Communicating with our children can be a difficult task at times…unless we nag, repeat ourselves a 100 (1000?) times, or yell…we often feel like they’re not listening to us and they feel like we’re not listening to them. Good listening and communications skills are essential to successful parenting. Your child’s feelings, views and opinions have worth, you need to be sure you take the time to sit down, listen openly and discuss their feelings honestly and be sure to do all three of these often!
My daughter once said, “Mom, I’m so glad that I can tell you anything, and that I can talk to you, isn’t that anything a girl could ever want?” It warmed my heart and made me want more than anything to keep that relationship strong by being open, honest, and available.
It’s often a natural tendency to react rather than to respond in most situations or conversations. We pass judgment based on our own feelings and experiences. However, responding means being receptive to our child’s feelings and emotions and allowing them to express themselves openly and honestly without fear of repercussion or judgement from us. By reacting, we send our child the message that their feelings and opinions don’t matter. But by responding and asking questions about why they feel that way, it opens a dialog allowing them to discuss their feelings further, and more importantly allows you a better understanding of where they’re coming from. Responding also gives you an opportunity to work out a solution or a plan of action with your child that they may not have come up with on their own. Your child will also appreciate the fact that maybe you do indeed understand how they feel, and more importantly they will want to come talk to you about things in the future!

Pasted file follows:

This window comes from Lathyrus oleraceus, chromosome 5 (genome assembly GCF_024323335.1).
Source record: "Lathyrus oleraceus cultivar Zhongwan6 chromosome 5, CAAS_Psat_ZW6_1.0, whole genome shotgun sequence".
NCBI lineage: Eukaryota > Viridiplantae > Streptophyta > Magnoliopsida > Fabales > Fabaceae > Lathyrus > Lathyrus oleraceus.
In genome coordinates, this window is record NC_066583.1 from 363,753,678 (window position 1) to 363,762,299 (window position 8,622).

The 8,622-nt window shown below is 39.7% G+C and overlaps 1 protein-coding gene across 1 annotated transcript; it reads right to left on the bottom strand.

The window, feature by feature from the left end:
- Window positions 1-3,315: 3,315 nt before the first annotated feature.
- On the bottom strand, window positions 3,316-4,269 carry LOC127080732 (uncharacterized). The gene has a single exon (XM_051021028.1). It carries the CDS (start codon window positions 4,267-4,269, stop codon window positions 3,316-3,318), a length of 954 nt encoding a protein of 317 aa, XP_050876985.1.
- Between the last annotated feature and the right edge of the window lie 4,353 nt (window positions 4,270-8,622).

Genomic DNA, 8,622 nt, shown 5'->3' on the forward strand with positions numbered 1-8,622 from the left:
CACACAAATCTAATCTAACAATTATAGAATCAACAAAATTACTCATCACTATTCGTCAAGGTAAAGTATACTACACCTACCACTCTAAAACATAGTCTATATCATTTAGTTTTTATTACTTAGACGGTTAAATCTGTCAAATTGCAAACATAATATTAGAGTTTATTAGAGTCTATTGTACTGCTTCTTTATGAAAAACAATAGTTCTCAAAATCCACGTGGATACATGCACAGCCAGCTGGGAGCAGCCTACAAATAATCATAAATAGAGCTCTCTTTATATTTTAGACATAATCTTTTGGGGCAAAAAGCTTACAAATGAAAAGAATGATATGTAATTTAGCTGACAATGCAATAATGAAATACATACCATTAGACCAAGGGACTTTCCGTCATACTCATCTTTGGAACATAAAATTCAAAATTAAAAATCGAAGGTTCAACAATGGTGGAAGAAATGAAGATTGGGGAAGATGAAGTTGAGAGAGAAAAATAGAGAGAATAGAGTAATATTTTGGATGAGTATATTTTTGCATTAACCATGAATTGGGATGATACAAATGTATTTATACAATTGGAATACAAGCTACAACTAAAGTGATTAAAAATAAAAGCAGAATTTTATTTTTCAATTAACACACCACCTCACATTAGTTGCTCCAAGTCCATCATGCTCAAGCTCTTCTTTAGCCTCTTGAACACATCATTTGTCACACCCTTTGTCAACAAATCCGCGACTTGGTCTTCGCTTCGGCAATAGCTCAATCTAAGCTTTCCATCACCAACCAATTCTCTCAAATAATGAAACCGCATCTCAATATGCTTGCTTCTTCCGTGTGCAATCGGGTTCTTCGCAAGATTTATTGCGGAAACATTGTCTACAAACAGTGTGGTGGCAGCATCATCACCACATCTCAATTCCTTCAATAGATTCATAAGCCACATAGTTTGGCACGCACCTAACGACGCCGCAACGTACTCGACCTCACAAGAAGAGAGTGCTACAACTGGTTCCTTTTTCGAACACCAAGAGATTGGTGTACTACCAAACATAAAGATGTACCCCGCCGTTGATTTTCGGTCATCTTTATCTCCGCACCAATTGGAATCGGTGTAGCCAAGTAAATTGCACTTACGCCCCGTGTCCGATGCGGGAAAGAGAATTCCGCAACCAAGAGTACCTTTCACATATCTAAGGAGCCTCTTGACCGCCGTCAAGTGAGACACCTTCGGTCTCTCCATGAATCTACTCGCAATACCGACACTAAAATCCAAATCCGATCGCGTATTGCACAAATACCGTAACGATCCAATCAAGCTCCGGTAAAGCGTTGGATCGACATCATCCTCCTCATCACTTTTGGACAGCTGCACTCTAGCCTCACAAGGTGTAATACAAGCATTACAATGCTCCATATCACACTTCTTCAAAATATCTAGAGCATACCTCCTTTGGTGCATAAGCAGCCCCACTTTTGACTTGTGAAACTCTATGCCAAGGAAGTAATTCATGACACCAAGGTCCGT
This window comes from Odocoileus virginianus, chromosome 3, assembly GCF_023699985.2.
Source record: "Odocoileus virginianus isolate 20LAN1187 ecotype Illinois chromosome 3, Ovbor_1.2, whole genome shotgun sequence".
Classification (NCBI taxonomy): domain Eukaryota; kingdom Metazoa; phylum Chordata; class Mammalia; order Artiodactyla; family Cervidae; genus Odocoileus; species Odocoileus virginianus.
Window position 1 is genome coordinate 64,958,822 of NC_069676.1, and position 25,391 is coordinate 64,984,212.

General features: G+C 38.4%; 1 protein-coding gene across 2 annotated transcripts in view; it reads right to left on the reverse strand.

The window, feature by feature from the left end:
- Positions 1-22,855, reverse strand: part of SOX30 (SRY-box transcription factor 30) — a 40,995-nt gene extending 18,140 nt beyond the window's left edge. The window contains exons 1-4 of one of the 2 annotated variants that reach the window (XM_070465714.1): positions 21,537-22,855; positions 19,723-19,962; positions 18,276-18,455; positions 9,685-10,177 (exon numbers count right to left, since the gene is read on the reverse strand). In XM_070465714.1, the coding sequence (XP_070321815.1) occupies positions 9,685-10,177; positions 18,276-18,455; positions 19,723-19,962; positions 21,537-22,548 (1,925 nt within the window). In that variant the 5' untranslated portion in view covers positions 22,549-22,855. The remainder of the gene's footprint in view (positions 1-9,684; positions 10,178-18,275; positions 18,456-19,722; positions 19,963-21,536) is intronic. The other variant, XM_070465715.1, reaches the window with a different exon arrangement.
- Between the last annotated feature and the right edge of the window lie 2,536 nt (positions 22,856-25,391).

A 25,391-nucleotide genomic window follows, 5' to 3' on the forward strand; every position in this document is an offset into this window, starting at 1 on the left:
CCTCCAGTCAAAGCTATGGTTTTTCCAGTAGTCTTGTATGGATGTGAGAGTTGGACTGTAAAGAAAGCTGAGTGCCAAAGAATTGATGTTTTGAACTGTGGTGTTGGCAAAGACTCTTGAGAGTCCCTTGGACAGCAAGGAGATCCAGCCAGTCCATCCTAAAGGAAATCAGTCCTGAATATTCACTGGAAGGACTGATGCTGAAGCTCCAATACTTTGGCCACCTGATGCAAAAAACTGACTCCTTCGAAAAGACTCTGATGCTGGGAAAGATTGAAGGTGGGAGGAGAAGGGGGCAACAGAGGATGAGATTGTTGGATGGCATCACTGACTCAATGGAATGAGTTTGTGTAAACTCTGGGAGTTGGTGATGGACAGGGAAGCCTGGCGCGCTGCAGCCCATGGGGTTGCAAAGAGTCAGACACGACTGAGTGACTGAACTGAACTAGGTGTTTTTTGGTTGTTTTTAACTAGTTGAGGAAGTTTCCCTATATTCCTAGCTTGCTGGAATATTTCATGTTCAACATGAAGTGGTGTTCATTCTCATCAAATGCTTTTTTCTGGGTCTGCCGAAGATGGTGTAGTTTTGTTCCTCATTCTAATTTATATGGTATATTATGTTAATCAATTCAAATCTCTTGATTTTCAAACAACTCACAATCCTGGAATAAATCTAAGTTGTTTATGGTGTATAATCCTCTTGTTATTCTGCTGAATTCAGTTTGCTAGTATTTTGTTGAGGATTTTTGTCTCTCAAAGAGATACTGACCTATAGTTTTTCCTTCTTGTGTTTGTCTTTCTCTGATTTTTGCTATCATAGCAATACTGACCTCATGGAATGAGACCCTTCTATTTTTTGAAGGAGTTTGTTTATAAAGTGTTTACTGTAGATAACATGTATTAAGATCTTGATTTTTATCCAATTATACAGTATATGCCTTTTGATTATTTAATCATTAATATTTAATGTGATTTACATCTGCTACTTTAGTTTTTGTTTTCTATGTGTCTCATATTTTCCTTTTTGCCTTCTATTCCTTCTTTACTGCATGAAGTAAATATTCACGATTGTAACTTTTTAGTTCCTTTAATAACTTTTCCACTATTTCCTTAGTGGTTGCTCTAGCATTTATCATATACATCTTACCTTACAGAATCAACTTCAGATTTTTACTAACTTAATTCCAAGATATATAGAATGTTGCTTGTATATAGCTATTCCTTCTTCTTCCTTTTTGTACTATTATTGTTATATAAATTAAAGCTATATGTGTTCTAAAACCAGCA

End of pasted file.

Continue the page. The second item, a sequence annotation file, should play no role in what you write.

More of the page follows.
It’s crucial in these situations to give your child your full and undivided attention. Put down your phone or whatever you are reading, stop doing dishes, or turn off the television so you can hear the full situation and make eye contact with your child. Keep calm, be inquisitive, and afterwards offer potential ideas or solutions to the problem.
Don’t try to keep or discourage your child from feeling upset, angry, or frustrated. It’s OK to have feelings, and opinions about something that makes you upset, mad or sad. Again, listen to your child, ask questions to find out why they are feeling that way, and then offer potential solutions to help them find a solution.
Just as we do, our children have feelings and experience difficult situations. By actively listening and participating with our child as they talk about it, we demonstrate to them that we do care, we want to help and we have similar experiences of our own that they can draw from. Remember, respond – don’t react.
As my own daughter once told me, “all I really want is for someone to talk to, and someone to listen…” so be that person to listen, so that they will keep coming back to you long into the future!